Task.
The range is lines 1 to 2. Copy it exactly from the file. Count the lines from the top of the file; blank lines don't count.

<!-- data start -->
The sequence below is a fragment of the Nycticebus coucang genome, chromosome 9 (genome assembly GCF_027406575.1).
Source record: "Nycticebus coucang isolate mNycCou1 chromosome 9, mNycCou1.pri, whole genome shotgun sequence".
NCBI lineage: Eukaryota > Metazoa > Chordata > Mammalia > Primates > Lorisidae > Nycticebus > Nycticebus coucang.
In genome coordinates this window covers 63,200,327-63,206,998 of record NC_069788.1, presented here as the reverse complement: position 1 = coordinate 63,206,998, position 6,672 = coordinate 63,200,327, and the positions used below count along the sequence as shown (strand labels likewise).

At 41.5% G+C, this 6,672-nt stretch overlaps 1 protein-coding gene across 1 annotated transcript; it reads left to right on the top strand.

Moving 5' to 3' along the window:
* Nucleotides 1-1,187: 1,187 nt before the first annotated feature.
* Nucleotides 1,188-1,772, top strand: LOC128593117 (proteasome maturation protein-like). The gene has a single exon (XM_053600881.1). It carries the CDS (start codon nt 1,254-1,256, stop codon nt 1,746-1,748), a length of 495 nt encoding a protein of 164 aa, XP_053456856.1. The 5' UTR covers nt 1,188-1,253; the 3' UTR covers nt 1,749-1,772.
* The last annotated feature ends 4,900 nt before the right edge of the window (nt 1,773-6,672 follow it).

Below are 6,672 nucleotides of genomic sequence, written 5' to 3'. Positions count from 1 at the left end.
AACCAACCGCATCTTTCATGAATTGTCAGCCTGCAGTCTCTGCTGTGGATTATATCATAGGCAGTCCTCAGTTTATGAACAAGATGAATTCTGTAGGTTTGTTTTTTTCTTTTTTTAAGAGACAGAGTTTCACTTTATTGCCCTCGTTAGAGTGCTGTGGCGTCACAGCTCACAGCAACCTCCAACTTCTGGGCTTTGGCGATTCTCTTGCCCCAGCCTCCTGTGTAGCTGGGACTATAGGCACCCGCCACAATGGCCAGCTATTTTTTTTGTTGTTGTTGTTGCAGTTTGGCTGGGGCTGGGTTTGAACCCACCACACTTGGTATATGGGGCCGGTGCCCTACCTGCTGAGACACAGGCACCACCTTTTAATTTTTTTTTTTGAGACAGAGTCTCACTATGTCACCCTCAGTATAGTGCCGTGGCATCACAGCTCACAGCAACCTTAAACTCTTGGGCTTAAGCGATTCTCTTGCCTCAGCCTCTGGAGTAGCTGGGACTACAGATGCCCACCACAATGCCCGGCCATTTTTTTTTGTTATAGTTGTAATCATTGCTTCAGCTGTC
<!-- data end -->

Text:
The sequence below is a fragment of the Nycticebus coucang genome, chromosome 9 (genome assembly GCF_027406575.1).
Source record: "Nycticebus coucang isolate mNycCou1 chromosome 9, mNycCou1.pri, whole genome shotgun sequence".